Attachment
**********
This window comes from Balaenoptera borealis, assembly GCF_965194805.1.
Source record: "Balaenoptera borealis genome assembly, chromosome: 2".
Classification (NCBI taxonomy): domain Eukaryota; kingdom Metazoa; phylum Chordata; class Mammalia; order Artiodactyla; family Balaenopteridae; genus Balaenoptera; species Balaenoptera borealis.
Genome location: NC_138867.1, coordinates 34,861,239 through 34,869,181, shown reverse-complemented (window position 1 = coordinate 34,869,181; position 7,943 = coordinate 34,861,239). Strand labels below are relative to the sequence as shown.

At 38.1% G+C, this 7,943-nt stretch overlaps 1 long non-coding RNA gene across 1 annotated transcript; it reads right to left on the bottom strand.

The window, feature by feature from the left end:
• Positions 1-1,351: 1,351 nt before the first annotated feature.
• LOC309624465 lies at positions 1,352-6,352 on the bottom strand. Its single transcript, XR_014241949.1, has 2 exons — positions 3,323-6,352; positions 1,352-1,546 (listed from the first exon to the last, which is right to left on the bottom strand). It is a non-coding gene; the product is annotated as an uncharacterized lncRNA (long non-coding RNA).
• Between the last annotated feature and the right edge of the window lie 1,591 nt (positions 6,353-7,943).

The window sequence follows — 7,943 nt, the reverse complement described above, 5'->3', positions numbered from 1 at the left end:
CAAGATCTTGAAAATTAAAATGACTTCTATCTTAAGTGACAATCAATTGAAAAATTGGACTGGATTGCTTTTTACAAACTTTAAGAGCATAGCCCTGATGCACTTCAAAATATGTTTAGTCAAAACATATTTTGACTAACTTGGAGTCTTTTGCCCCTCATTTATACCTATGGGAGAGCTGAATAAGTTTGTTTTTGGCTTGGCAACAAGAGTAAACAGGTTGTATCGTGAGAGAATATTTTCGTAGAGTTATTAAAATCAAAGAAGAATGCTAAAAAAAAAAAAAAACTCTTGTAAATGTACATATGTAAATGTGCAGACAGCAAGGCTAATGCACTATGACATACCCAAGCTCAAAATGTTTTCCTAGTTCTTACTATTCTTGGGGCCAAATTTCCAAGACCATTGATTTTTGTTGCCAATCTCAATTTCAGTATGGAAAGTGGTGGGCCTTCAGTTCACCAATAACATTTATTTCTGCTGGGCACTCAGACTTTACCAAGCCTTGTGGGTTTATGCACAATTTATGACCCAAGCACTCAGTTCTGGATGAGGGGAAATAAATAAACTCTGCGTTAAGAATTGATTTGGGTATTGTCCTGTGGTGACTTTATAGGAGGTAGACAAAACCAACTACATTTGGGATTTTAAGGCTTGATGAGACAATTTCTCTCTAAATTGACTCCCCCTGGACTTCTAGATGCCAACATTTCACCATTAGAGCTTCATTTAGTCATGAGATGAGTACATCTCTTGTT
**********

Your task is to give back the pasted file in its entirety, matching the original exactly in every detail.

This window comes from Balaenoptera borealis, assembly GCF_965194805.1.
Source record: "Balaenoptera borealis genome assembly, chromosome: 2".
Classification (NCBI taxonomy): domain Eukaryota; kingdom Metazoa; phylum Chordata; class Mammalia; order Artiodactyla; family Balaenopteridae; genus Balaenoptera; species Balaenoptera borealis.
Genome location: NC_138867.1, coordinates 34,861,239 through 34,869,181, shown reverse-complemented (window position 1 = coordinate 34,869,181; position 7,943 = coordinate 34,861,239). Strand labels below are relative to the sequence as shown.

At 38.1% G+C, this 7,943-nt stretch overlaps 1 long non-coding RNA gene across 1 annotated transcript; it reads right to left on the bottom strand.

The window, feature by feature from the left end:
• Positions 1-1,351: 1,351 nt before the first annotated feature.
• LOC309624465 lies at positions 1,352-6,352 on the bottom strand. Its single transcript, XR_014241949.1, has 2 exons — positions 3,323-6,352; positions 1,352-1,546 (listed from the first exon to the last, which is right to left on the bottom strand). It is a non-coding gene; the product is annotated as an uncharacterized lncRNA (long non-coding RNA).
• Between the last annotated feature and the right edge of the window lie 1,591 nt (positions 6,353-7,943).

The window sequence follows — 7,943 nt, the reverse complement described above, 5'->3', positions numbered from 1 at the left end:
CAAGATCTTGAAAATTAAAATGACTTCTATCTTAAGTGACAATCAATTGAAAAATTGGACTGGATTGCTTTTTACAAACTTTAAGAGCATAGCCCTGATGCACTTCAAAATATGTTTAGTCAAAACATATTTTGACTAACTTGGAGTCTTTTGCCCCTCATTTATACCTATGGGAGAGCTGAATAAGTTTGTTTTTGGCTTGGCAACAAGAGTAAACAGGTTGTATCGTGAGAGAATATTTTCGTAGAGTTATTAAAATCAAAGAAGAATGCTAAAAAAAAAAAAAAACTCTTGTAAATGTACATATGTAAATGTGCAGACAGCAAGGCTAATGCACTATGACATACCCAAGCTCAAAATGTTTTCCTAGTTCTTACTATTCTTGGGGCCAAATTTCCAAGACCATTGATTTTTGTTGCCAATCTCAATTTCAGTATGGAAAGTGGTGGGCCTTCAGTTCACCAATAACATTTATTTCTGCTGGGCACTCAGACTTTACCAAGCCTTGTGGGTTTATGCACAATTTATGACCCAAGCACTCAGTTCTGGATGAGGGGAAATAAATAAACTCTGCGTTAAGAATTGATTTGGGTATTGTCCTGTGGTGACTTTATAGGAGGTAGACAAAACCAACTACATTTGGGATTTTAAGGCTTGATGAGACAATTTCTCTCTAAATTGACTCCCCCTGGACTTCTAGATGCCAACATTTCACCATTAGAGCTTCATTTAGTCATGAGATGAGTACATCTCTTGTT